Accountants BAM 50,00 per month – To the company director in B&H and up to 20 years in prison

In recent years, the Bosnian market has witnessed the emergence of numerous accounting firms, established with the aim of attracting a larger number of clients, often at the expense of the quality of the services provided. The low price of the service, starting at BAM 50,00 for a wide range of requirements, is often tempting for business entities that opt for external accountants at favorable prices. However, such a decision also comes with a business risk. A single mistake by an accountant can lead the company director to face imprisonment for up to 20 years. Although this topic is not widely discussed in public, in recent times, the Law Firm has been receiving an increasing number of client requests related to representing clients in misdemeanor, civil, and even criminal proceedings arising from the negligent actions of accountants.

Are you absolutely certain that your accountant is providing accurate information to the relevant institutions at all times regarding their taxable income, obligations, health and pension insurance contributions, filling out tax returns accurately, and determining the basis for tax deduction? In case there is any doubt about a positive answer to this question, there is a real risk of a potential prison sentence of up to 20 years (admittedly, this is an extreme and worst-case scenario, but a genuine risk). While many may believe that they bear no responsibility if they have delegated their accounting services to an employee or an external accountant, in practice, this matter is significantly different.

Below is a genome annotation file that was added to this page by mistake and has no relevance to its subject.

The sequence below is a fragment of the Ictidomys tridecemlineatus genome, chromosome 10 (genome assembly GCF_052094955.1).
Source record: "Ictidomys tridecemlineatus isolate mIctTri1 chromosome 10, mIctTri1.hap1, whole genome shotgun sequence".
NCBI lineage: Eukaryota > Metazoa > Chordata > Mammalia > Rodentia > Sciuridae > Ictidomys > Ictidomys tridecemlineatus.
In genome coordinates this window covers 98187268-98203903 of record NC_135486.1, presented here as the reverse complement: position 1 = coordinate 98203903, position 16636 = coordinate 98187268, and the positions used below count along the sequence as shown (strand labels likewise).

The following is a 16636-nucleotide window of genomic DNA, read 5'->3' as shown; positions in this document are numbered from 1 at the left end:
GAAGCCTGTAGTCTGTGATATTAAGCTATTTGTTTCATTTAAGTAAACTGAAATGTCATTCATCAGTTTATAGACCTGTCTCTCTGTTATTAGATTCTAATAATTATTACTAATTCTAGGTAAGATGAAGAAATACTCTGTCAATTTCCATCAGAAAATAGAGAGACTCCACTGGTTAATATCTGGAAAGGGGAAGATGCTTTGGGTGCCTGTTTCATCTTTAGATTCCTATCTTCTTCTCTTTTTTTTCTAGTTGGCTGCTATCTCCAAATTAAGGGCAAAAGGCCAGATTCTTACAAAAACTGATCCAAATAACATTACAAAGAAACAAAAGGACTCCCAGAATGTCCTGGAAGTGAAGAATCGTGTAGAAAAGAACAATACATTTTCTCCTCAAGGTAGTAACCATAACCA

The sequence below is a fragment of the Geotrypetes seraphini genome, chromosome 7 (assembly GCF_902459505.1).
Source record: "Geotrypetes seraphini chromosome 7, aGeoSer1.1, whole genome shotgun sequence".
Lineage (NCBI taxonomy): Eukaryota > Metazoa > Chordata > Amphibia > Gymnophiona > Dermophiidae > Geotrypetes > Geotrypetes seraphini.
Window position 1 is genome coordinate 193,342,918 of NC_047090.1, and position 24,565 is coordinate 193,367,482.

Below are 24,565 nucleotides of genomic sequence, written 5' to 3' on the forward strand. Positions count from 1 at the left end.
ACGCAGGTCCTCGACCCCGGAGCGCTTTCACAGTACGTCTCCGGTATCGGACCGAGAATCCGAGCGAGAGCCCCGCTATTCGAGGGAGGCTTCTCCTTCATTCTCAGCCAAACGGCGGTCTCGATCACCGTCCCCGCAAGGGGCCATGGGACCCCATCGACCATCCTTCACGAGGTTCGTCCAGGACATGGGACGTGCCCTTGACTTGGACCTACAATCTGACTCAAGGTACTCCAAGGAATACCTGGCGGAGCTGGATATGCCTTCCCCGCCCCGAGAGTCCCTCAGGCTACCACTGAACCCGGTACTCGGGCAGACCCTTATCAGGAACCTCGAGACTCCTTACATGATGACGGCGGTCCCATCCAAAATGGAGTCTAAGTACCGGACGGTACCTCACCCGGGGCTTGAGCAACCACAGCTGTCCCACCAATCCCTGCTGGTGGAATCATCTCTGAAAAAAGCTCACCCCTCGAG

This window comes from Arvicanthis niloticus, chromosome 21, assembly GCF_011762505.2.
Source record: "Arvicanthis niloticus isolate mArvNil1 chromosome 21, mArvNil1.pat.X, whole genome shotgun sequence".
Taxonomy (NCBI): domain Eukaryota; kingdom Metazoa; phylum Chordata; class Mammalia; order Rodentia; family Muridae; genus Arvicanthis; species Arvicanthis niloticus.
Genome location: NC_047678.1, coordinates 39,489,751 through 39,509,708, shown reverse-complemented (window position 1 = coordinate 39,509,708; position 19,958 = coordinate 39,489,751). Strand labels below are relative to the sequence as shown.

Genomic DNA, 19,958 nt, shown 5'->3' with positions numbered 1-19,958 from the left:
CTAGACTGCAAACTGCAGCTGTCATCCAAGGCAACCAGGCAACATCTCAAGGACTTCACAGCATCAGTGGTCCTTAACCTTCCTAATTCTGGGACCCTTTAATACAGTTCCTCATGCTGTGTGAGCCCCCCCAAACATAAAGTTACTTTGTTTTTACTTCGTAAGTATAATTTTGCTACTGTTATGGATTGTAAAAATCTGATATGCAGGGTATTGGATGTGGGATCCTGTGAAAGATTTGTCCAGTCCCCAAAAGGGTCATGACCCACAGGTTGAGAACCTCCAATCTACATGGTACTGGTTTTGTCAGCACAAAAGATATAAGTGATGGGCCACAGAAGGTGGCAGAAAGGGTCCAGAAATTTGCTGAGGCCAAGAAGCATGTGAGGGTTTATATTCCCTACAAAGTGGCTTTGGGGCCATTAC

One mistake by an accountant can lead to a misdemeanor or criminal proceeding against the company’s director. Even though most accountants will mention the existence of professional liability insurance when offering their services, which protects their clients, one thing must be clear – the policy has no bearing on criminal or misdemeanor liability. Even the possibility of a payout under the policy in case of an error is complicated and limited to amounts that do not cover the amount of the monetary penalty.

To prove criminal offenses in this field, conducting financial forensic analysis is characteristic and necessary. Prosecutors are required to appoint experts from the list of court-appointed experts. This list includes experts in the field of economics, but their knowledge is often insufficiently specialized for specific cases, and the services of some experts are harder to access due to limitations on expert fees. Additionally, in practice, it has been shown that some experts are not independent, not sufficiently qualified, insecure in court when subjected to cross-examination, tend to relativize their conclusions, and change them due to the emergence of new evidence. Consequently, the fate of a director is often in the hands of an unqualified expert who plays a crucial role in proving the existence of a criminal offense.